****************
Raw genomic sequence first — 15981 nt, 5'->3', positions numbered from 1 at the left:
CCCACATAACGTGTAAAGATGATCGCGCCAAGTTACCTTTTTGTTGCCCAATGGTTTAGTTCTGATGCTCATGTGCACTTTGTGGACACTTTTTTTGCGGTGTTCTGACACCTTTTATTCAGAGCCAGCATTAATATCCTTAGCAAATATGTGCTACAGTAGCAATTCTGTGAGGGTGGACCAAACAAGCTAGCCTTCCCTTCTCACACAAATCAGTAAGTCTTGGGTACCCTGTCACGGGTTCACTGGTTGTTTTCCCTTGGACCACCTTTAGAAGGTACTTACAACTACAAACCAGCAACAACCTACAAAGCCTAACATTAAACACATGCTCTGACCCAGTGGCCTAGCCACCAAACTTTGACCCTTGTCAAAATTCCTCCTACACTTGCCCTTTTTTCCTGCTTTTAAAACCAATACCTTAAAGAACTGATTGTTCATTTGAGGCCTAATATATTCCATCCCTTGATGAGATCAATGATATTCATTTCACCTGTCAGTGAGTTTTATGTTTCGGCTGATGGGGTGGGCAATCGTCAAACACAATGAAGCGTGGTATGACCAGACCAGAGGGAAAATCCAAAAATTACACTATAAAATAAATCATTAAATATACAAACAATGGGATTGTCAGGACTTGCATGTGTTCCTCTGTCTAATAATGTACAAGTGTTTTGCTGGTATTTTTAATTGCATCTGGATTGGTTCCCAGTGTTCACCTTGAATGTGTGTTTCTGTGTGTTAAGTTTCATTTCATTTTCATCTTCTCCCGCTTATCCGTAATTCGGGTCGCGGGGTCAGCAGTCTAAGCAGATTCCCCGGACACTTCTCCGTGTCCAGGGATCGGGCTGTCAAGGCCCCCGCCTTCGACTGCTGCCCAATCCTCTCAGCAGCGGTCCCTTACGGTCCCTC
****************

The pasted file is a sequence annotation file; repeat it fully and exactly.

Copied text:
Raw genomic sequence first — 15981 nt, 5'->3', positions numbered from 1 at the left:
CCCACATAACGTGTAAAGATGATCGCGCCAAGTTACCTTTTTGTTGCCCAATGGTTTAGTTCTGATGCTCATGTGCACTTTGTGGACACTTTTTTTGCGGTGTTCTGACACCTTTTATTCAGAGCCAGCATTAATATCCTTAGCAAATATGTGCTACAGTAGCAATTCTGTGAGGGTGGACCAAACAAGCTAGCCTTCCCTTCTCACACAAATCAGTAAGTCTTGGGTACCCTGTCACGGGTTCACTGGTTGTTTTCCCTTGGACCACCTTTAGAAGGTACTTACAACTACAAACCAGCAACAACCTACAAAGCCTAACATTAAACACATGCTCTGACCCAGTGGCCTAGCCACCAAACTTTGACCCTTGTCAAAATTCCTCCTACACTTGCCCTTTTTTCCTGCTTTTAAAACCAATACCTTAAAGAACTGATTGTTCATTTGAGGCCTAATATATTCCATCCCTTGATGAGATCAATGATATTCATTTCACCTGTCAGTGAGTTTTATGTTTCGGCTGATGGGGTGGGCAATCGTCAAACACAATGAAGCGTGGTATGACCAGACCAGAGGGAAAATCCAAAAATTACACTATAAAATAAATCATTAAATATACAAACAATGGGATTGTCAGGACTTGCATGTGTTCCTCTGTCTAATAATGTACAAGTGTTTTGCTGGTATTTTTAATTGCATCTGGATTGGTTCCCAGTGTTCACCTTGAATGTGTGTTTCTGTGTGTTAAGTTTCATTTCATTTTCATCTTCTCCCGCTTATCCGTAATTCGGGTCGCGGGGTCAGCAGTCTAAGCAGATTCCCCGGACACTTCTCCGTGTCCAGGGATCGGGCTGTCAAGGCCCCCGCCTTCGACTGCTGCCCAATCCTCTCAGCAGCGGTCCCTTACGGTCCCTC